Louisiana Uses Private Prisons to Reduce Incarceration Costs
Louisiana Uses Private Prisons to Reduce Incarceration Costs
The southern U.S. state of Louisiana has the world's highest incarceration rate. With about one in 90 adults in the prison system, the state is looking for ways to keep the facilities from overcrowding and incarceration costs from overburdening the budget.  One solution is sending low-risk inmates to cheaper private correctional centers, an option that has raised the ire of opponents.
Prisoners report that the conditions of private prisons can vary greatly. For four years, Harry has been serving time in prisons operated by various private companies. He is currently serving time in the Pine Prairie Correctional Center in rural Louisiana. Harry says he is treated better here than in the previous facility.
“It was hard to go outside. They fed you in the dorm all the time, you know. We didn’t have no cafeteria to go to, so they brought the food to you. And then, when it was count time, you’d be sleeping, they’d wake you up out of a dead sleep and make you sit up,” said Harry.
Warden Terry Hines has worked in private as well as state-run prisons. He said private prisons ease the burden on U.S. taxpayers.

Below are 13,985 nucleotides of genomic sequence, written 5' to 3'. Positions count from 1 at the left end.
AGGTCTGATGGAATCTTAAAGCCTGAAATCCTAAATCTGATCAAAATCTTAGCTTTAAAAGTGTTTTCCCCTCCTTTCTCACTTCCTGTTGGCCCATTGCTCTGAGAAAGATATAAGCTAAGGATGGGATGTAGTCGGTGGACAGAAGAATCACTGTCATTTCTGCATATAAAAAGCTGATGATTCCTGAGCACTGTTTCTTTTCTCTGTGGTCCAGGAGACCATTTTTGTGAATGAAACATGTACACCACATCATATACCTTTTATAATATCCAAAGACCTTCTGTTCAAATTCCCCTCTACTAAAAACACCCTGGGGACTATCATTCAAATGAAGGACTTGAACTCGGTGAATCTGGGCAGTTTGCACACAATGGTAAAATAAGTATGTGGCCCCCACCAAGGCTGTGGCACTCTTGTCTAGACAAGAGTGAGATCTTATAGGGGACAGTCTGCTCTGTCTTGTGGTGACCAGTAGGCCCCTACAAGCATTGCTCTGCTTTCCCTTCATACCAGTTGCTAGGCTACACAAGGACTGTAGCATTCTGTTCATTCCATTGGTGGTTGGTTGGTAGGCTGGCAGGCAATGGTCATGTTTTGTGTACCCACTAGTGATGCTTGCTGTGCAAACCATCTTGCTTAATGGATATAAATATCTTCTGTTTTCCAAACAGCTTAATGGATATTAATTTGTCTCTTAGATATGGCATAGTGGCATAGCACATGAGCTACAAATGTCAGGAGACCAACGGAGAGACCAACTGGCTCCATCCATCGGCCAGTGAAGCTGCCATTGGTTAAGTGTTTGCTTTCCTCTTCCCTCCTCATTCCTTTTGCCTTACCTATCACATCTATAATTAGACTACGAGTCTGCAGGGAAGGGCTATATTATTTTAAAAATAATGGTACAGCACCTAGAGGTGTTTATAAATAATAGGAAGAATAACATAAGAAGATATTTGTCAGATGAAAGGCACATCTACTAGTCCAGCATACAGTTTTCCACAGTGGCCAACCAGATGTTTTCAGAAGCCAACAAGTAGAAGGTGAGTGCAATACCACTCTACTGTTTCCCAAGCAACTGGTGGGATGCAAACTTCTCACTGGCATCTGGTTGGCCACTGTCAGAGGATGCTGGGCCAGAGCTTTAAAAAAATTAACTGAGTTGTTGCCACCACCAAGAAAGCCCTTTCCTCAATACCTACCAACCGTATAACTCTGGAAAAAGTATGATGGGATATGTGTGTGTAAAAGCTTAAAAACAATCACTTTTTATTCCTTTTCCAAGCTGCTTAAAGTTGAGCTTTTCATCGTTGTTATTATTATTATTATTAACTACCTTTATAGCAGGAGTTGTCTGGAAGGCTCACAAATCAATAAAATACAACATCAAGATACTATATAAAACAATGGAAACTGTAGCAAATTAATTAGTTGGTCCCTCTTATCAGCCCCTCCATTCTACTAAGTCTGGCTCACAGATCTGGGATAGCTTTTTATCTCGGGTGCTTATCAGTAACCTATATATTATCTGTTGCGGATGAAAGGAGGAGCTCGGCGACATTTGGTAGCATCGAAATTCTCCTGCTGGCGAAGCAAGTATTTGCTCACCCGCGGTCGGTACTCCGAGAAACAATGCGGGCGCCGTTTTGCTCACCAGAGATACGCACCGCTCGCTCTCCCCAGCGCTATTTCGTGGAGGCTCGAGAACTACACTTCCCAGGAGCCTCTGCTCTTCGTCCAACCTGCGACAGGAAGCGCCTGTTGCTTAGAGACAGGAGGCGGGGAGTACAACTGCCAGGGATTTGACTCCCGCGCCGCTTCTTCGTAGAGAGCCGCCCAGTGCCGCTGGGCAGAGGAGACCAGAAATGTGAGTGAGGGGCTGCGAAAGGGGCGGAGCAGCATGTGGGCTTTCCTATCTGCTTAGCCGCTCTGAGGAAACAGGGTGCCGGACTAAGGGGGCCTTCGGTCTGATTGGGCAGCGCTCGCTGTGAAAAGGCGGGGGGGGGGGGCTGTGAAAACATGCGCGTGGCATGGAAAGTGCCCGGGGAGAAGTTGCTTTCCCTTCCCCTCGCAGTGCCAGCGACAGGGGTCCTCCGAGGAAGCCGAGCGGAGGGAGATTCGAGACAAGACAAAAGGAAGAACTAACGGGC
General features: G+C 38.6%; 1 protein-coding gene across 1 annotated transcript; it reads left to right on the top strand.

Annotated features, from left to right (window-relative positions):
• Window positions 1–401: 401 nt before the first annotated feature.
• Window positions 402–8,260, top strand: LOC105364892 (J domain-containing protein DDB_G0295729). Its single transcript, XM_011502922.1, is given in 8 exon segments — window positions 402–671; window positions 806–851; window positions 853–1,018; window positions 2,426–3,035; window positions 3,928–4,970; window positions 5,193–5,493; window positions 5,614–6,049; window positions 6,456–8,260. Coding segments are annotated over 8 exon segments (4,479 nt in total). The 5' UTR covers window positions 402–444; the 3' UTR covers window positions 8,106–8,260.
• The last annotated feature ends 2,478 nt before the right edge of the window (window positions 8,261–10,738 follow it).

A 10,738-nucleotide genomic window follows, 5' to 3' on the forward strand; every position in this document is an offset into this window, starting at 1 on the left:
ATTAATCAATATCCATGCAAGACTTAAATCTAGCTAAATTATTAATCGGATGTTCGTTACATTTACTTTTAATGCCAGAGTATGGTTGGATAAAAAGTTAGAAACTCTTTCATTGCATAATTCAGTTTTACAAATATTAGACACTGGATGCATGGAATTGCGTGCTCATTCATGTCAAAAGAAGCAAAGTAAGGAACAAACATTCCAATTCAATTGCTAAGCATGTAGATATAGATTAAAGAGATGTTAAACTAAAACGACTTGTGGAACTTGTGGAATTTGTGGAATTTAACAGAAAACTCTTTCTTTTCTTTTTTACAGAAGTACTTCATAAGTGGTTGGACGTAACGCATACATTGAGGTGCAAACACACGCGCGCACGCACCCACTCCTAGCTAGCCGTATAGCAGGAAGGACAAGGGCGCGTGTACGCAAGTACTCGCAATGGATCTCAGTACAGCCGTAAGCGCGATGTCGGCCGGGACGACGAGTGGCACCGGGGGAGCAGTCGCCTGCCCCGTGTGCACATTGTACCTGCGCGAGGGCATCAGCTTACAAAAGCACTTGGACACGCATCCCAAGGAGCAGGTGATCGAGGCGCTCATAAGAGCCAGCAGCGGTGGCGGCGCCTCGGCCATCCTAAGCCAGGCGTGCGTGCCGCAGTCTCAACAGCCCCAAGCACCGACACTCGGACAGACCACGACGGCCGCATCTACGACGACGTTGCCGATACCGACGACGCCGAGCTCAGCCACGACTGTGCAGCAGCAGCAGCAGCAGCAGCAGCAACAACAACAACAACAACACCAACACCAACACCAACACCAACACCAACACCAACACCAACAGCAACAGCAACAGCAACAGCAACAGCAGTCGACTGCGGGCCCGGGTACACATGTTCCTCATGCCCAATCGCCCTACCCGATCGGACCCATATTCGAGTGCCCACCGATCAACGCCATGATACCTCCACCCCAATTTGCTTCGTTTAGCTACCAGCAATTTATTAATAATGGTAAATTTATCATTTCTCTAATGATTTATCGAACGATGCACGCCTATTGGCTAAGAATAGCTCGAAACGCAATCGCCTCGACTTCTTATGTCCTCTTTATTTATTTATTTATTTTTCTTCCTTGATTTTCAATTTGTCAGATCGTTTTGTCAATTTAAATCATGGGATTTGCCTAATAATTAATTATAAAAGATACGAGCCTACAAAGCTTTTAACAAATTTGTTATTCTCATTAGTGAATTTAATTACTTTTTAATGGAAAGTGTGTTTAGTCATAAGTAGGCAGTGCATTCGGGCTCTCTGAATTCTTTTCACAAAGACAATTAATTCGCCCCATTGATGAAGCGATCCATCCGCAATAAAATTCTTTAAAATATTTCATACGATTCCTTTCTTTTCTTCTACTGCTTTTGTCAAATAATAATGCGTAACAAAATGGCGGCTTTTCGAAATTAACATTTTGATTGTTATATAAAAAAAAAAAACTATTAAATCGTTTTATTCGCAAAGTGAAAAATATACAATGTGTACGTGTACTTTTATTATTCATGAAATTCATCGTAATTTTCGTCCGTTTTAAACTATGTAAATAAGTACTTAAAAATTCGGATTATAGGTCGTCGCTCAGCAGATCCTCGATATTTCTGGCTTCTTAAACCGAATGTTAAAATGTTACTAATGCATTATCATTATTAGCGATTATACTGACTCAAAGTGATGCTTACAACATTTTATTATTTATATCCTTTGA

“I can do it cheaper every day per inmate than the state or the parish can do it every day. And for the facilities that have federal contracts, we have shown, we have proven we can do it cheaper than the federal prisons can,” said Hines, warden of Harry’s prison.
To keep the operational costs down, private companies have a lower budget for each prisoner than the state-run facilities, and their employees have lower wages. Mark, also an inmate at the Pine Prairie facility, said private prisons offer fewer programs for their inmates.
“[Private facilities] don’t have field work or a lot of them don’t have trades, trade schools, see. But in a state facility you can take up these trades, you can go work in the fields, you can go work in a barn, like, you can do all different types of jobs. But here jobs are limited,” said Mark.
Critics also point out that private prisons work for profit and therefore skew justice system priorities. Dana Kaplan, director of Juvenile Justice Project of Louisiana, an advocacy group, is worried about the poor incentives created by for-profit prisons.
“We begin to make criminal justice policies not based on what reduces crime or how do we save taxpayer dollars, but we base criminal justice policy based on what is going to drive the economic engines of the criminal justice system," said Kaplan.
Louisiana’s incarceration rate has doubled in the roughly two decades since the state's first private prisons went into operation.